an open armed uprising of certain social groups or classes against existing political power. Along with armed revolts, which bear a mass character and pursue revolutionary purposes, there are other types of armed revolts, including rebellion—a spontaneous, unorganized uprising of the masses without a clearly realized aim—and putsch—an uprising prepared mainly by officer groups for the purpose of establishing a military dictatorship. In Soviet literature, armed revolts that pursue reactionary purposes are usually termed mutinies (for example, the Kronstadt anti-Soviet Mutiny of 1921).
Marxist theory particularly singles out the armed revolts that take place with broad participation of the popular masses (or with their active support) and that represent one of the means for the revolutionary seizure of political power. Armed revolts arise in the course of the class struggle, when the ruling classes attempt to retain power by violent measures. They usually appear as a response to the coercion of the ruling classes. In a number of cases, armed revolts are not directly connected with social revolution (the Spartacus revolt and numerous peasant revolts in the medieval period, for example). But revolution often begins with a popular uprising (the storming of the Bastille, the October armed uprising in Petrograd). Armed revolt occurs not infrequently in the course of a revolution (the December armed revolt in Russia in 1905). In these cases armed revolts are a component part, a stage, of revolution.
There is no antagonistic class society that has not experienced armed revolts. The main forces of the revolts in precapitalist formations were slaves and peasants (the peasant armed revolt of S. T. Razin and E. I. Pugachev in Russia, the Jacquerie in France, the Taiping Rebellion in China). With the entry of the working class into the historical arena, armed revolt has become a tool of its struggle against capitalism and one of the means for gaining power. Generalizing the experience of proletarian armed revolts in 1848-49, the founders of Marxism created the theory of armed revolt, and F. Engels expounded its major elements in his work Revolution and Counterrevolution in Germany. “Insurrection is an art, quite as much as war or any other, and subject to certain rules of proceeding, which when neglected, will produce the ruin of the party neglecting them. … First, never play with insurrection unless you are fully prepared to go to the very end. … The military forces opposed to you have all the advantages of organization, discipline, and traditional authority; unless the revolutionaries bring strong odds against their opponent, they are defeated and ruined. Second, once the revolt has begun, act with the greatest determination and on the offensive. The defense is the death of every armed rising. … Surprise your antagonists while their forces are scattering; prepare new successes, however small, but daily; keep up the moral ascendancy that the first successful rising has given to you; rally to the revolutionary side those vacillating elements that always follow the more powerful. … Force your enemy to a retreat before they can collect their strength against you” (K. Marx and F. Engels, Soch., 2nd ed., vol. 8, p. 100). The defeat of such proletarian armed revolts as the Commune of Paris of 1871 and the December armed revolt of 1905 can be explained to a significant degree by insufficient consideration of these principles.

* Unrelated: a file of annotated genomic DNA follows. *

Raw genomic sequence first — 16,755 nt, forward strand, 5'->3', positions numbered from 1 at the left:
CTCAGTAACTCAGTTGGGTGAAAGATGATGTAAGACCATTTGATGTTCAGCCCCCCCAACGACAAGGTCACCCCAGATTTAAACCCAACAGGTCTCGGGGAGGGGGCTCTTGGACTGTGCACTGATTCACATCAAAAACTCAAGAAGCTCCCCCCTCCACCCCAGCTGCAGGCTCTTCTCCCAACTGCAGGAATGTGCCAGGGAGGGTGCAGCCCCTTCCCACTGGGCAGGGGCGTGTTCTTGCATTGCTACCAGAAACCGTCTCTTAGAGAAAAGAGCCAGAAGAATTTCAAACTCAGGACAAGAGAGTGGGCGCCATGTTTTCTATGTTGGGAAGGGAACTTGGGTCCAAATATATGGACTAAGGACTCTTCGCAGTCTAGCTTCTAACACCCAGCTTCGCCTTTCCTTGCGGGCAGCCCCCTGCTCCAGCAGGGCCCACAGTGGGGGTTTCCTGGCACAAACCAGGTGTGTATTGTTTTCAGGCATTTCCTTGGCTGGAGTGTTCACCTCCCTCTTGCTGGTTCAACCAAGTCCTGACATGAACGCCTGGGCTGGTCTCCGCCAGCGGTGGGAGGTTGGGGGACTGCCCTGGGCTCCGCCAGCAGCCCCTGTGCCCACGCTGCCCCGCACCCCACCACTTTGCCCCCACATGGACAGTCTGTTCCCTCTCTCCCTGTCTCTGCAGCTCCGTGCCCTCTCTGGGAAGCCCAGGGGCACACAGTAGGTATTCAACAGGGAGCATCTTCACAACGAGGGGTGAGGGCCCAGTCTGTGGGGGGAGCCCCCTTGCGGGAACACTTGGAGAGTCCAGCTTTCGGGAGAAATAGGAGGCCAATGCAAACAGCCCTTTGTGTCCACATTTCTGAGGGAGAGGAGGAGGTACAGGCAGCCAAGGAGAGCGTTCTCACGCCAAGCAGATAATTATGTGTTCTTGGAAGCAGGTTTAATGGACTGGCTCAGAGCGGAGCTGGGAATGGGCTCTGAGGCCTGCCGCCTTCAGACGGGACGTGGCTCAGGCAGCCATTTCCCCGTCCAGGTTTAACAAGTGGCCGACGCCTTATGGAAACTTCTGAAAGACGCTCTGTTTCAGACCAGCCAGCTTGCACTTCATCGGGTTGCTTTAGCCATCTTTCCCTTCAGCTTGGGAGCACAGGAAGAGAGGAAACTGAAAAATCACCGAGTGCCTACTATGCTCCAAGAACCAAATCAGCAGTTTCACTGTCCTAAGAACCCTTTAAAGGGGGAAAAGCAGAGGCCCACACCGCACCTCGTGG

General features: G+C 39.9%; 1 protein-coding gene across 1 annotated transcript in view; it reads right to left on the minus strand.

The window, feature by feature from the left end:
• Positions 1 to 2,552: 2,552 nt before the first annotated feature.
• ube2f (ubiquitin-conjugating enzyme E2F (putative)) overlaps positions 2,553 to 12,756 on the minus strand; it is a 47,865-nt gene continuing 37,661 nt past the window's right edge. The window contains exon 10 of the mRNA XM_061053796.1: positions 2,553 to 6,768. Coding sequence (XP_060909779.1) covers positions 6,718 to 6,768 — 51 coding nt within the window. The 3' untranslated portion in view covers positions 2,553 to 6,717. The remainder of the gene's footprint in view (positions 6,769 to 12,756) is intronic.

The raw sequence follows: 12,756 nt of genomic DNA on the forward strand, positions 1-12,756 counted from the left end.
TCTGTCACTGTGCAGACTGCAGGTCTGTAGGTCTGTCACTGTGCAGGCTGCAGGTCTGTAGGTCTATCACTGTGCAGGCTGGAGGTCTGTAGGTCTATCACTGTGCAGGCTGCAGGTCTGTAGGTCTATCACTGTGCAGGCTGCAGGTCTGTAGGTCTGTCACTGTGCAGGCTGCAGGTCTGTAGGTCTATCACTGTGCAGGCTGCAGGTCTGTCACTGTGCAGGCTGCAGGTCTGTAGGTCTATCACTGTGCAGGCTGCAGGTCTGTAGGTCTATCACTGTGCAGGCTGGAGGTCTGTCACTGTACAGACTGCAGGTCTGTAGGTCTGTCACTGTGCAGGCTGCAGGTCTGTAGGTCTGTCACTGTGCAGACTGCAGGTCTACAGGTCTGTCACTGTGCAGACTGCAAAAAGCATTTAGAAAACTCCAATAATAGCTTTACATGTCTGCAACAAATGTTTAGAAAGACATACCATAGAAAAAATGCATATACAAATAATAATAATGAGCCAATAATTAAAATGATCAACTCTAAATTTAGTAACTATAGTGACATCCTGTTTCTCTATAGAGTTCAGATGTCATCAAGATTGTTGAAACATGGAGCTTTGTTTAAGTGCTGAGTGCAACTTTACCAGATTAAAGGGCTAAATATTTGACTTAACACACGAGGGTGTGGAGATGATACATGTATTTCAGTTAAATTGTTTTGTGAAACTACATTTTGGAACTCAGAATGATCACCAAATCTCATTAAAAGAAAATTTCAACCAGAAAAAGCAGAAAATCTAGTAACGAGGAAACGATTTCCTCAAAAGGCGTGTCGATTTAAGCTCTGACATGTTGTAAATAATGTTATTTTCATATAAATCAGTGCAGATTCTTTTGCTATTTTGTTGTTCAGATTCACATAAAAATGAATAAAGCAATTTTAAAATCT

The theory of armed revolt received further development in the works of V. I. Lenin. In the beginning of the 20th century he considered armed revolt as the most probable instrument for the working-class conquest of power. According to Lenin, armed revolt is the most important and energetic, although not in all cases obligatory, means of struggle for socialism. Contrary to the reformists’ affirmations, armed revolt was not made obsolete by the development of military technology. Undoubtedly, this development confronted revolutionaries with new tasks, particularly that of working with the army and winning it over to the revolutionary side. Lenin worked out a detailed tactic envisaging the rejection of a passive barricade struggle and emphasizing a bold and decisive offensive to seize power in the important centers of the country. Lenin assigned great significance to the question of preparation, organization, and leadership of an armed revolt. He spoke out against the Menshevik theory of passivity, according to which an armed revolt is a purely spontaneous process. Such a theory is based on a confusion of armed revolt and revolution. “A popular revolution cannot be timed. … But if we have really prepared an uprising and if a popular uprising is realizable by virtue of the revolutions in social relations that have already taken place, then it is quite possible to time the uprising” (V. I. Lenin, Poln. sobr. soch., 5th ed., vol. 9, p. 259).